The bottom line, however, is to enable an environment in which each individual is comfortable. This is often dependent on what an individual or team does, and their corresponding work style(s). Keep in mind that one cannot always have a "one size fits all" approach. Minimally, any implementation of an enterprise information portal must provide the facility for individuals or teams to personalize this space if it is expected to be the interface into the world of information and knowledge.
Process management tools
Procss management tools enable one to capture crucial process information as described in earlier articles of this series. Without information technology supporting process management, the eight-foot long piece of brown paper that your team so carefully documents their processes on becomes a dust collector in the corner of the team facilitator's offices.
These tools can range from very sophisticated process and task authoring/routing tools to the other extreme of merely creating Web pages that textually document what the organization considers as best practices. As organizations mature and strive to turn their best practices into living, breathing, easily maintained knowledge, one expects more uptake of electronic process management tools in the E&P industry.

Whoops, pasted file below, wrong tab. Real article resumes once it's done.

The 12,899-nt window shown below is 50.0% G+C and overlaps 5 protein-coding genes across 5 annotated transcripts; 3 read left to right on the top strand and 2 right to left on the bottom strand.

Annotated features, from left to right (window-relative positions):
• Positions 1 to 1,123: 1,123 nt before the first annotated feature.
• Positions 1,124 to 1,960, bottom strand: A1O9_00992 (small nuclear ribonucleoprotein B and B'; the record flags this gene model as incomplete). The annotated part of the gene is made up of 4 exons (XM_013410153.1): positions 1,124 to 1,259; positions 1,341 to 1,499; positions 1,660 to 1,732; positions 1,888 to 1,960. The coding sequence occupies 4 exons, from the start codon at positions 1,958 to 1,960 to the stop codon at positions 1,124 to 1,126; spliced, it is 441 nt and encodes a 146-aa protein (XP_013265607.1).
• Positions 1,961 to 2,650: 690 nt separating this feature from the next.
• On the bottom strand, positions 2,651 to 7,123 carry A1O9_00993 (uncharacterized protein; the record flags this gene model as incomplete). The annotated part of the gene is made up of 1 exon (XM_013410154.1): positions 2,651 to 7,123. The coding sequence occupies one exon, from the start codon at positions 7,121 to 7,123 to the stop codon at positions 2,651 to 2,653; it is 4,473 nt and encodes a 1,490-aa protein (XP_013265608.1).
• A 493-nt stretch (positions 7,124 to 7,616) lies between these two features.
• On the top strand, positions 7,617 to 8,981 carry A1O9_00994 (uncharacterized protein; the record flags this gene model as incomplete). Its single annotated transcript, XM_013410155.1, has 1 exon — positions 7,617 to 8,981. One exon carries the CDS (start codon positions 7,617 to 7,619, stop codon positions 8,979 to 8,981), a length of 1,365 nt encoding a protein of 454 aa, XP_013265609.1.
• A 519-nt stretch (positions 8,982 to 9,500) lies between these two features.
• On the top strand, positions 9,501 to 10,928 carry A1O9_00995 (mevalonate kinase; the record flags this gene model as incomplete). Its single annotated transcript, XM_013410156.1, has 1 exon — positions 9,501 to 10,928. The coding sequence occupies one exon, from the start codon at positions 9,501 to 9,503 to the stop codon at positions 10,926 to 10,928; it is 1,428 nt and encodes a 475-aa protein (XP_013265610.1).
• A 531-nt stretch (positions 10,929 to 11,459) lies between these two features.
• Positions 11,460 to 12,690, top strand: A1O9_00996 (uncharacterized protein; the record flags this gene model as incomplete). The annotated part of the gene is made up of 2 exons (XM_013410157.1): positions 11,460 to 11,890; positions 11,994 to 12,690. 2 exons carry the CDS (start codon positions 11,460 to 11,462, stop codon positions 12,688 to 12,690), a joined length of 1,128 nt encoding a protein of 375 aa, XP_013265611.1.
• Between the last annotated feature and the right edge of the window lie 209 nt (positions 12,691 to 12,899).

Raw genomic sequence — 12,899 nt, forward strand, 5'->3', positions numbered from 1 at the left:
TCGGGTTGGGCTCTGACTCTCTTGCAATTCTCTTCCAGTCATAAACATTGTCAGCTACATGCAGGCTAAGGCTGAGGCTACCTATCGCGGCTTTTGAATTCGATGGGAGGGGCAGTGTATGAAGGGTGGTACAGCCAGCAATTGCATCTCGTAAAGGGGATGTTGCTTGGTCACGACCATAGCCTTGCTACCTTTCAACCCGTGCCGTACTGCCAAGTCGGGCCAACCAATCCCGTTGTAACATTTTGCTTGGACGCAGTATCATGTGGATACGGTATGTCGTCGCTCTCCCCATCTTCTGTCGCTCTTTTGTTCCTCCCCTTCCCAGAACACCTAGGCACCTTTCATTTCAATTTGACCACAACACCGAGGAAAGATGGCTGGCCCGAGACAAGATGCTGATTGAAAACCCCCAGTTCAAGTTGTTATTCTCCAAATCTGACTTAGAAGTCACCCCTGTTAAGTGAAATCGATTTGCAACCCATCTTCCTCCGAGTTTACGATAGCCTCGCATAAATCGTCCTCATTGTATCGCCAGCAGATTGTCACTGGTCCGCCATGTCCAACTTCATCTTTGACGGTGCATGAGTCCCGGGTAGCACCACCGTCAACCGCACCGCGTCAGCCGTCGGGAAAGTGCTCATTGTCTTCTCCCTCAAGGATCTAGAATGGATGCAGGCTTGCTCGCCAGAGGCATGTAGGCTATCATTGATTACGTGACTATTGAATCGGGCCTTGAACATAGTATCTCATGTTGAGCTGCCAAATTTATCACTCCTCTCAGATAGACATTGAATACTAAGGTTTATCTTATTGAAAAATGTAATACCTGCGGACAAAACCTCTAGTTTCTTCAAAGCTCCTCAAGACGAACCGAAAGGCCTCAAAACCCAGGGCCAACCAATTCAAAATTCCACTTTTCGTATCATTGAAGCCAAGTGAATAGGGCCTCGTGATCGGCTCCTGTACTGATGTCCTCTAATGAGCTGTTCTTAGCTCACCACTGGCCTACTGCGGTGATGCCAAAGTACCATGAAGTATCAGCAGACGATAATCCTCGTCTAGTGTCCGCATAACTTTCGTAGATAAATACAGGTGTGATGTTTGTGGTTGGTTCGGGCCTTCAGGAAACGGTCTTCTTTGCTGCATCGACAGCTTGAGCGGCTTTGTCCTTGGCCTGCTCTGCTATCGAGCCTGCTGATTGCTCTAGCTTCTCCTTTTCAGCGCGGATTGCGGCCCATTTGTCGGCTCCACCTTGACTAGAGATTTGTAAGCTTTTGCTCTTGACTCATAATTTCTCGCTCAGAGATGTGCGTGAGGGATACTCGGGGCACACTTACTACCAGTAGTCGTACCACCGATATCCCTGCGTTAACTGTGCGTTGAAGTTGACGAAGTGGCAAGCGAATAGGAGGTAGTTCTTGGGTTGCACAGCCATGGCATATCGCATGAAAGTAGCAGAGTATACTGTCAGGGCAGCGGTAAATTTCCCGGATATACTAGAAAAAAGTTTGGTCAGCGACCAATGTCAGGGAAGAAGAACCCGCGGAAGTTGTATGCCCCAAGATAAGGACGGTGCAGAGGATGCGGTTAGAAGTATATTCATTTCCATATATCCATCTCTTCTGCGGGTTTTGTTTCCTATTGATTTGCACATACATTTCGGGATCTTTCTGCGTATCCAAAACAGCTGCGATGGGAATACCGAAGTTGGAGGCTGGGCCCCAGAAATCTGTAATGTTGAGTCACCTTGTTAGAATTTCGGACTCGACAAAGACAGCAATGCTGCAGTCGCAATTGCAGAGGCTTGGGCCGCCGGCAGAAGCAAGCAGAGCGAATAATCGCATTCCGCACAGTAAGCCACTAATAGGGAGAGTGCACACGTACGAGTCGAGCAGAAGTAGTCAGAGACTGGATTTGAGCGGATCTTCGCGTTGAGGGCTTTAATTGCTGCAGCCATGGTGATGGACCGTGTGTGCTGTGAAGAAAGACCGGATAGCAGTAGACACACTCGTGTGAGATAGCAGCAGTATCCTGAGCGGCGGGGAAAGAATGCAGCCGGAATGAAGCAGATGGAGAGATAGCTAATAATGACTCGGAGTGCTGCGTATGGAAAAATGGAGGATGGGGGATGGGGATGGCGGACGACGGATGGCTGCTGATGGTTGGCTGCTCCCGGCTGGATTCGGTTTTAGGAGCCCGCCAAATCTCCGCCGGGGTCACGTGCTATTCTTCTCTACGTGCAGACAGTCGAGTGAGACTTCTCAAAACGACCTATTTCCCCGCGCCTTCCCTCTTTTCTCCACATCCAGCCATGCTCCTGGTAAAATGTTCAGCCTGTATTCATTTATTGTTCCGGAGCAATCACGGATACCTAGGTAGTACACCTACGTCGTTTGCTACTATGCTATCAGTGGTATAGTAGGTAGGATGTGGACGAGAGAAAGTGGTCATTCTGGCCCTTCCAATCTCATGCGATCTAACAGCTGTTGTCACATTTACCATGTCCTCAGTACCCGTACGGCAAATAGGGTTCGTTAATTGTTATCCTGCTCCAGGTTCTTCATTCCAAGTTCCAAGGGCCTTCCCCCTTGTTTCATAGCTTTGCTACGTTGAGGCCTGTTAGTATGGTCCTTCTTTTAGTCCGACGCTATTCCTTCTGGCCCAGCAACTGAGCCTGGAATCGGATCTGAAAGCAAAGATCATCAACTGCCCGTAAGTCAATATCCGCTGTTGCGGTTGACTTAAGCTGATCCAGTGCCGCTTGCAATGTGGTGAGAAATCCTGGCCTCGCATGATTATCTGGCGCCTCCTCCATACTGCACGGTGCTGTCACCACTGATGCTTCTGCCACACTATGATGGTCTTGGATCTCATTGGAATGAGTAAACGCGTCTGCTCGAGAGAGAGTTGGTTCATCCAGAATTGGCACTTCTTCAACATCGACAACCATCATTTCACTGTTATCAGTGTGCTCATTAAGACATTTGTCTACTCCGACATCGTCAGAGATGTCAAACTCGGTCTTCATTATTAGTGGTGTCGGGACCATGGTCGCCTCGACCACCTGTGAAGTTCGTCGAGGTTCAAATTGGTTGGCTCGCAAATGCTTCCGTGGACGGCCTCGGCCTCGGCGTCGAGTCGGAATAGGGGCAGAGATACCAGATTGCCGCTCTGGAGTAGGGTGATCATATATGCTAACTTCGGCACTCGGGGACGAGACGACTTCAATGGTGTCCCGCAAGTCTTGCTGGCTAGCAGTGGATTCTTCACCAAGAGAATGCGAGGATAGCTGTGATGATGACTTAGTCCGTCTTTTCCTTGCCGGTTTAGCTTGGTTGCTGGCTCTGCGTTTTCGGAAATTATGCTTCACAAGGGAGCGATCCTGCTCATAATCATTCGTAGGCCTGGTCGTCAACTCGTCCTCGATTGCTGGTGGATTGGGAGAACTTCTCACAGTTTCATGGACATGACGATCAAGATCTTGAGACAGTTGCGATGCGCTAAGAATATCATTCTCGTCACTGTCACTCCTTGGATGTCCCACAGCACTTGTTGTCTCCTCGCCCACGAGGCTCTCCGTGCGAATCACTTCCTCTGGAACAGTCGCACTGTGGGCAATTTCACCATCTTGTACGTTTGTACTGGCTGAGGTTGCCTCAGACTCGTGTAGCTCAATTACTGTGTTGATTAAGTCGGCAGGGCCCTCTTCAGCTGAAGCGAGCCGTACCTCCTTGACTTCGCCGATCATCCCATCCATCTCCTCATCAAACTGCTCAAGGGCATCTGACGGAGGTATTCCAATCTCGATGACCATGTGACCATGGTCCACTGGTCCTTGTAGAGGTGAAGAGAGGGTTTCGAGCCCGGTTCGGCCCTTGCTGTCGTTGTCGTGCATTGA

Collaboration tools have matured immensely over the last 15 years and are so ubiquitous that some may wonder why we even include them here. Such tools associated with knowledge management include e-mail, discussion groups/ newsgroups, video conferencing, and application sharing. Some would even throw everything associated with knowledge management into this category.